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This has been asked before but I need to be clear on what kind of answer I'm looking for. All the other posts are just water analogies.

I get it, you add the voltages together. And there's a magical unicorn pumping it aka the water pump and hill-tilts on hill-tilts with meatballs rolling on meatballs.

Seriously though, how does it REALLY work? I don't need any analogies to tell me WHAT it does, because I can sum that up in a simple formula. And I really really do not want any false quasi-explanations.

If you must use analogies to convince yourself of its workings, you simply do not understand it. Electricity is NOT water.

So if we have two batteries of the same chemistry in series, why do we get higher Fermi levels? The chemistry shouldn't support that, the chemistry has a set Fermi level: you get 1.5V of some materials. But somehow, by having them in series you get e.g. 6V. How does that work in terms of particle physics? That is very crucial here: how do we chemically and electrically get that higher fermi level.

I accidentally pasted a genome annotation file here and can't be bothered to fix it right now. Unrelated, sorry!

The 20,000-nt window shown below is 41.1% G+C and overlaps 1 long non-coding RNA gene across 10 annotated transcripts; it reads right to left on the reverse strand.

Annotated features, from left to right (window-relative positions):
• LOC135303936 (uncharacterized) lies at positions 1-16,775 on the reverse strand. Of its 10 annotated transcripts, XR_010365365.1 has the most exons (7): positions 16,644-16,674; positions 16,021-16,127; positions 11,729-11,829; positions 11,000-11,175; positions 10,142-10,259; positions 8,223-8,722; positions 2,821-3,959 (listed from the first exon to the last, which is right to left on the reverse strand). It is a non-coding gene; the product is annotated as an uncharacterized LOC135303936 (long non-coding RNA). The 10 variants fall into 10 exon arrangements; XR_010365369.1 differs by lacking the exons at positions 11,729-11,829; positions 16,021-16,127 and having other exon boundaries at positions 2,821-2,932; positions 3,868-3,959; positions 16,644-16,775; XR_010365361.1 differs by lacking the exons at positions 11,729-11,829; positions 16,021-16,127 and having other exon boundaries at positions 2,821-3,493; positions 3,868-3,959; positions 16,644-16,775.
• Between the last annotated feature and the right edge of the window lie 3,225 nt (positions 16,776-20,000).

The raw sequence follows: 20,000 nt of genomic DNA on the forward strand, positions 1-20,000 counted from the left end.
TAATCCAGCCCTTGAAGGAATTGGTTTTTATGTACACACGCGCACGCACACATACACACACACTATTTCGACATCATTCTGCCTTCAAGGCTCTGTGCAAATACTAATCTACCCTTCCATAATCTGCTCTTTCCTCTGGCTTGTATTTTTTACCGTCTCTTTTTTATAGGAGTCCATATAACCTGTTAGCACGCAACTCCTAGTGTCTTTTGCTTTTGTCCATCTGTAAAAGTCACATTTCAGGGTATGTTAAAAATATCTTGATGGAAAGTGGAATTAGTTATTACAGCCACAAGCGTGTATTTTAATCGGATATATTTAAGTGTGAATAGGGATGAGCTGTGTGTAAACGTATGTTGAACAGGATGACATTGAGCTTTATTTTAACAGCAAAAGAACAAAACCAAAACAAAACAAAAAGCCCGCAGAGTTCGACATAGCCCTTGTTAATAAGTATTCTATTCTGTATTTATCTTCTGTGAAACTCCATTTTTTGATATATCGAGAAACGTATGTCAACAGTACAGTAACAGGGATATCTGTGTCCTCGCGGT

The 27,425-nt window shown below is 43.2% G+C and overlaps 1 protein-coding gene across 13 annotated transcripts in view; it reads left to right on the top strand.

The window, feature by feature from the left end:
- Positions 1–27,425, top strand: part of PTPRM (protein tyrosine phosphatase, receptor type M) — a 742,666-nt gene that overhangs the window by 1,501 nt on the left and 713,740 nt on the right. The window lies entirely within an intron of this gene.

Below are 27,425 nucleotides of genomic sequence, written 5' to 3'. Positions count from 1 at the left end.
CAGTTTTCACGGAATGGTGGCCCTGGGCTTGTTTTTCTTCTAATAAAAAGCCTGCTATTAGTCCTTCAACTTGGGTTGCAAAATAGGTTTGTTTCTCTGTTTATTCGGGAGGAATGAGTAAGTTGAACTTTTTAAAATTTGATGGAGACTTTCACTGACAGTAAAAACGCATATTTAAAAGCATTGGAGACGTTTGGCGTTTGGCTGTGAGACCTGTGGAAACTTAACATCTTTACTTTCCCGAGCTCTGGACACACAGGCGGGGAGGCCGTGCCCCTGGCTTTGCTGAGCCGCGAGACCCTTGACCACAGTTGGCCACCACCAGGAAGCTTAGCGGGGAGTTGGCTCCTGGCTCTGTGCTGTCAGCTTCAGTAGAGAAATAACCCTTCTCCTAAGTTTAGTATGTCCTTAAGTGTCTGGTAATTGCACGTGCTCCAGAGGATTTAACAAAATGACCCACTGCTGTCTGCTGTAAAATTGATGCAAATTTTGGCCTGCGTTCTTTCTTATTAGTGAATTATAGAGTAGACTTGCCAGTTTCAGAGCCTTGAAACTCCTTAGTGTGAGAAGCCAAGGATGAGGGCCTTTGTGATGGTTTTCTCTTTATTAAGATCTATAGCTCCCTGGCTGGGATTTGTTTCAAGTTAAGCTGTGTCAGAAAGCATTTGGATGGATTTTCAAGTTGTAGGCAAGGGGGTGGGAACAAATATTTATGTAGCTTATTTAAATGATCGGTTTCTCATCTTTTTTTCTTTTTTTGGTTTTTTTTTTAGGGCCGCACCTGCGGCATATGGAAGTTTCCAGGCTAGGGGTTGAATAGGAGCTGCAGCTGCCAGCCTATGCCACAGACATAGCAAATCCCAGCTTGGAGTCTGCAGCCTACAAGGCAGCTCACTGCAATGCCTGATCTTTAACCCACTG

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    $\begingroup$ The Fermi levels are relative so just because you set the potential of the negative terminal at +200 V relative to the ground that does not affect the potential difference across positive and negative terminal of the cell. The work done in taking charge between the negative and the positive terminal stays the same. If you have cells in series then each cell does its bit in producing a potential difference across its terminal which overall will lead to a larger potential difference across all the cells. $\endgroup$
    – Farcher
    Jun 5, 2017 at 7:29
  • $\begingroup$ en.wikipedia.org/wiki/Fermi_level $\endgroup$
    – user126422
    Jun 5, 2017 at 7:46
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    $\begingroup$ I don't really understand the need to ask questions in such an aggressive way... $\endgroup$
    – valerio
    Jun 5, 2017 at 9:10
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    $\begingroup$ -1. I think your question is not clear. @Farcher points out that each cell produces a PD across its own terminals. You agree with this. It follows that in a series connection of cells the PDs will add up. I do not understand why you find this explanation unsatisfactory, or why you think the 'real' explanation is related to Fermi levels. ... As Toby's answer shows, the addition of potential differences in series is fundamental to physics, not only to batteries, and is a consequence of the conservation of energy. You cannot get more fundamental than that. $\endgroup$ Jun 5, 2017 at 9:25